The World Health Organization announced on Friday that travel restrictions imposed by some countries may buy time to fight the new COVID-19 variant Omicron.

Speaking at a virtual news conference from the Philippines, WHO officials added that measures used to fight the Delta variant should work for fighting the Omicron variant. Those measures include pushing for higher vaccination rates, wearing face masks, social distancing, contact tracing and other measures.

“Border control can delay the virus coming in and buy time. But every country and every community must prepare for new surges in cases,” Dr. Takeshi Kasai, the WHO regional director for the Western Pacific, told reporters. “The positive news in all of this is that none of the information we have currently about Omicron suggests we need to change the directions of our response.”

This response is quite different from what the WHO had been saying so far. Prior to the news conference, the organization’s health officials had been against border closures, saying it caused global disruptions and did not actually help contain COVID, the Associated Press reported.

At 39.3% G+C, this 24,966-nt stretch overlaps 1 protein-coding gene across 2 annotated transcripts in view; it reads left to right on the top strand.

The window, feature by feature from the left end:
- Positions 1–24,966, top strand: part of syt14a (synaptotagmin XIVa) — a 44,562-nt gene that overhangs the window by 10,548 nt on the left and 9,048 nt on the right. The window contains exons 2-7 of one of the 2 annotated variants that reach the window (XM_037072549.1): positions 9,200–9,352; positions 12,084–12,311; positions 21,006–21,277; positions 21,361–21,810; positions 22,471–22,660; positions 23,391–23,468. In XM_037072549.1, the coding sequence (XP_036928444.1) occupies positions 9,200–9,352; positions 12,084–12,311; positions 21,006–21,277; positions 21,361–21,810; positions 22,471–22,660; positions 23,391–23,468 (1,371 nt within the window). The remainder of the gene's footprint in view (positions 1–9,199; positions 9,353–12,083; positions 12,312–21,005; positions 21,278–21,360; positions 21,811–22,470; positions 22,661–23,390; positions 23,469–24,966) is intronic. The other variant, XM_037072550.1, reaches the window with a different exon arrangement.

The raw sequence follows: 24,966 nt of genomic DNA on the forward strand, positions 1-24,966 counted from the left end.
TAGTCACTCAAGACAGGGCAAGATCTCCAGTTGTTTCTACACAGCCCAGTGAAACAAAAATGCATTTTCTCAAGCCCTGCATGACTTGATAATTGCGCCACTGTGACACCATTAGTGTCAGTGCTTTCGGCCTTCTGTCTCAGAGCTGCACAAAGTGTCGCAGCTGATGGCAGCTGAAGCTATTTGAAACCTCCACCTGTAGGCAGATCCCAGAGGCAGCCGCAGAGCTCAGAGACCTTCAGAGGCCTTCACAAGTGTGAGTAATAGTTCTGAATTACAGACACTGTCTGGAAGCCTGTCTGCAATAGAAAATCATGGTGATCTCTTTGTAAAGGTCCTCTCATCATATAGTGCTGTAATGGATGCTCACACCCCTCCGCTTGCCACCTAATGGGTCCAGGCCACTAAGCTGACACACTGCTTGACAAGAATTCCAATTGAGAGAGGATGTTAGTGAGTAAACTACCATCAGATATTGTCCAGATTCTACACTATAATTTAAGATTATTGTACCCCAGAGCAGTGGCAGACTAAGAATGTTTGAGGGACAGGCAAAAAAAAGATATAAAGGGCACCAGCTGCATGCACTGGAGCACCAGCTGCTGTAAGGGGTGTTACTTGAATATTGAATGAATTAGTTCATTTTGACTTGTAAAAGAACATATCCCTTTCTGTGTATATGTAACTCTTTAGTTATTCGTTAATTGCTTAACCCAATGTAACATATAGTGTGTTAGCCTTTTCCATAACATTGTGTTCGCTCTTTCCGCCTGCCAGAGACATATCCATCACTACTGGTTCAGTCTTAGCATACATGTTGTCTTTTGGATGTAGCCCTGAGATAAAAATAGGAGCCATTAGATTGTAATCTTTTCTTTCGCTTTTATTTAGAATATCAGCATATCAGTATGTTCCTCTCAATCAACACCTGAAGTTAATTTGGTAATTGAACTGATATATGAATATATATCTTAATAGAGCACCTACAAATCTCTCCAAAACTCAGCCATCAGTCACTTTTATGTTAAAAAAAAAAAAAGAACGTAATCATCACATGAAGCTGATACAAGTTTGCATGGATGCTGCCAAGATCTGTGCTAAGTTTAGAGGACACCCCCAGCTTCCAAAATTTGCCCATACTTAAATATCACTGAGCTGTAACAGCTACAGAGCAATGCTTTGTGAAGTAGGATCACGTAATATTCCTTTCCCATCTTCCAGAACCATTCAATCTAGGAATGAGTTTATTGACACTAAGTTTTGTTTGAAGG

South Africa, where the variant was first identified, had also spoken out against travel restrictions.

"We need to resist unjustified as well as unscientific travel restrictions that only serve to further disadvantage developing economies," South Africa’s President Cyril Ramaphosa said.

Omicron has been detected in Australia, Belgium, Canada, Germany, Italy, the Netherlands, Portugal, the U.K. and other countries. It has also been recently detected in India, Israel and Hong Kong.

In response, Japan announced that it will be joining Israel in suspending entry to all foreign visitors.

The U.S. has restricted travel from South Africa and seven neighboring countries.

However, health officials remain uncertain whether this variant presents a different severity profile and whether it could escape protection against immunity induced by vaccines and previous infections.

What is known is that symptoms of the new Omicron COVID variant are said to be “extremely mild,” according to the South African doctor who first identified patients with the virus strain.

As scientists work to learn more about the new variant, WHO urges health systems to “ensure we are treating the right patients in the right place at the right time, and so therefore ensuring that ICU beds are available, particularly for those who need them.”

“We cannot be complacent,” Kasai said.